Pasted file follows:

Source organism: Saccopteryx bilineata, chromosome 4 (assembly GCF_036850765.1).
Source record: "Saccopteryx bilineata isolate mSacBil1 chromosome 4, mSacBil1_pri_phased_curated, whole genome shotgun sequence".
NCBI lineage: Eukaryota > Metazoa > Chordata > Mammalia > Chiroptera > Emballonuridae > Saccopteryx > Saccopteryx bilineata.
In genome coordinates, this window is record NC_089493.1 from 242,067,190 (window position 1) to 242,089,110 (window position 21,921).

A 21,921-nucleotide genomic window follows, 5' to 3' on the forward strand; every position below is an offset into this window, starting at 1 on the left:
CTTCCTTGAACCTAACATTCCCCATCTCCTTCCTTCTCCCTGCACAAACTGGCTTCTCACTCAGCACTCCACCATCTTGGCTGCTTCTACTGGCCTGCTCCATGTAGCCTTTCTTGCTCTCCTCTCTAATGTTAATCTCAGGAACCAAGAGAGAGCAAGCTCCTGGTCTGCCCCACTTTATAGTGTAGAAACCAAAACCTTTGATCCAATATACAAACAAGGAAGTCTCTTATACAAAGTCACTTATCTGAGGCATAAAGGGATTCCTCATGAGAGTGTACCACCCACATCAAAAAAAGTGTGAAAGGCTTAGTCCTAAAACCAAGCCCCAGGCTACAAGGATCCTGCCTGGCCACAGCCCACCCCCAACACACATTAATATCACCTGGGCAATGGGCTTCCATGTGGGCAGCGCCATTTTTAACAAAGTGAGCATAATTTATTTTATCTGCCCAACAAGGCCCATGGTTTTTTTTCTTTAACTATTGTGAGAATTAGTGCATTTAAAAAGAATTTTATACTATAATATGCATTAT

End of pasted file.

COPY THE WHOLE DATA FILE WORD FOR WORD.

Source organism: Saccopteryx bilineata, chromosome 4 (assembly GCF_036850765.1).
Source record: "Saccopteryx bilineata isolate mSacBil1 chromosome 4, mSacBil1_pri_phased_curated, whole genome shotgun sequence".
NCBI lineage: Eukaryota > Metazoa > Chordata > Mammalia > Chiroptera > Emballonuridae > Saccopteryx > Saccopteryx bilineata.
In genome coordinates, this window is record NC_089493.1 from 242,067,190 (window position 1) to 242,089,110 (window position 21,921).

A 21,921-nucleotide genomic window follows, 5' to 3' on the forward strand; every position below is an offset into this window, starting at 1 on the left:
CTTCCTTGAACCTAACATTCCCCATCTCCTTCCTTCTCCCTGCACAAACTGGCTTCTCACTCAGCACTCCACCATCTTGGCTGCTTCTACTGGCCTGCTCCATGTAGCCTTTCTTGCTCTCCTCTCTAATGTTAATCTCAGGAACCAAGAGAGAGCAAGCTCCTGGTCTGCCCCACTTTATAGTGTAGAAACCAAAACCTTTGATCCAATATACAAACAAGGAAGTCTCTTATACAAAGTCACTTATCTGAGGCATAAAGGGATTCCTCATGAGAGTGTACCACCCACATCAAAAAAAGTGTGAAAGGCTTAGTCCTAAAACCAAGCCCCAGGCTACAAGGATCCTGCCTGGCCACAGCCCACCCCCAACACACATTAATATCACCTGGGCAATGGGCTTCCATGTGGGCAGCGCCATTTTTAACAAAGTGAGCATAATTTATTTTATCTGCCCAACAAGGCCCATGGTTTTTTTTCTTTAACTATTGTGAGAATTAGTGCATTTAAAAAGAATTTTATACTATAATATGCATTAT